My Kindle Workflow

There is little doubt that being able to carry literally thousands of books on a device smaller and lighter than a traditional paperback has innumerable benefits, some things however are a bit harder to carry over. Take the habit of making notes. On a traditional book, you may underline parts of the book itself or make your own notes on a separate book.

The latter is unaffected by whichever method you read your books, but say you like to underline your physical books themselves, what is the best way to do this with a Kindle?

Taking Highlights on a Kindle

Thankfully, Kindles themselves do support taking notes on books in the form of highlights. Whatever book you read has the option to select text and highlight it. This will unsurprisingly give the text a highlighted appearance on the screen.

Highlight Locations

So you’ve taken the highlights for your book, but now you’ve finished the entire thing. How can you easily find them and refer to them again in future?

Sure you can re-open the book, find the page you took the highlight on and see it there, but there is a much easier way.

Once you take a highlight, the Kindle saves it, with the date/time and page number of the book into a text file. This text file is stored on the Kindle itself and is easily found if you plug your Kindle into a PC or Laptop.

The file is called “My Clippings.txt”.

Organising Your Highlights

So now you have found where your highlights are stored, that should be it right?

Yes and no.

While you have the file where all your highlights are kept, it can get messy to keep all of your highlights for all of your books in a single text file. It will inevitably get long and complicated. Why not organise it?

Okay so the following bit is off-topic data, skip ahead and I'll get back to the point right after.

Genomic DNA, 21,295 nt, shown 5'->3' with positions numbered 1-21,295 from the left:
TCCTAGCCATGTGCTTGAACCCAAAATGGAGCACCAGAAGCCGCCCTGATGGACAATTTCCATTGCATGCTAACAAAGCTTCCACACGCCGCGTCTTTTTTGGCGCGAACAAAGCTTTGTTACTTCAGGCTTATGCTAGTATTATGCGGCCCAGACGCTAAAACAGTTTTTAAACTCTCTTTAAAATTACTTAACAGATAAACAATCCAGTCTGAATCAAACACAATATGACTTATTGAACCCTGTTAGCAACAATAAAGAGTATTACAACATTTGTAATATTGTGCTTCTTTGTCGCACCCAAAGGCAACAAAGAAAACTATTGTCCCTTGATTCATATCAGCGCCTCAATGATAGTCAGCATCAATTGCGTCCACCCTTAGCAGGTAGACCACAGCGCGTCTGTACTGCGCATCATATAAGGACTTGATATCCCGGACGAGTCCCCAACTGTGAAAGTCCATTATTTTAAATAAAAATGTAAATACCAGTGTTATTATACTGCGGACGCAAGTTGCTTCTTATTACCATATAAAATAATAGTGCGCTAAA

Kmate is a free program written especially for this purpose.

Once installed, it can detect when a Kindle is plugged into a PC and search for the “My Clippings.txt” file automatically.

You can then click the synchronise button and it will load the file and organise the quotes by book within the program.

Having it within the program is helpful, but Kmate also has an option to export your notes to one text file per book. Meaning if you have 300 notes across 40 books, you will end up with 40 files containing notes from each individual book.

Not only is this helpful but its also very organised and makes it much, much easier to refer back to your highlights when you need them.

Better yet, go one step further and store your files on a cloud service like Google Drive or Dropbox, that way you can have your notes organised and available to you all the time.

Just remember to synchronise and export your notes again every so often.

Useful Note:

While the clippings file is very useful in recording notes you have taken while reading, it has some flaws. Of them is that if you accidentally take a highlight you weren’t meant to, you can easily delete the highlight from the Kindle book, but this will not reflect in the Clippings file. The erroneous highlight will still show in the file and subsequent exported files using Kmate.

A slight annoyance but in my experience this can be easily overlooked.

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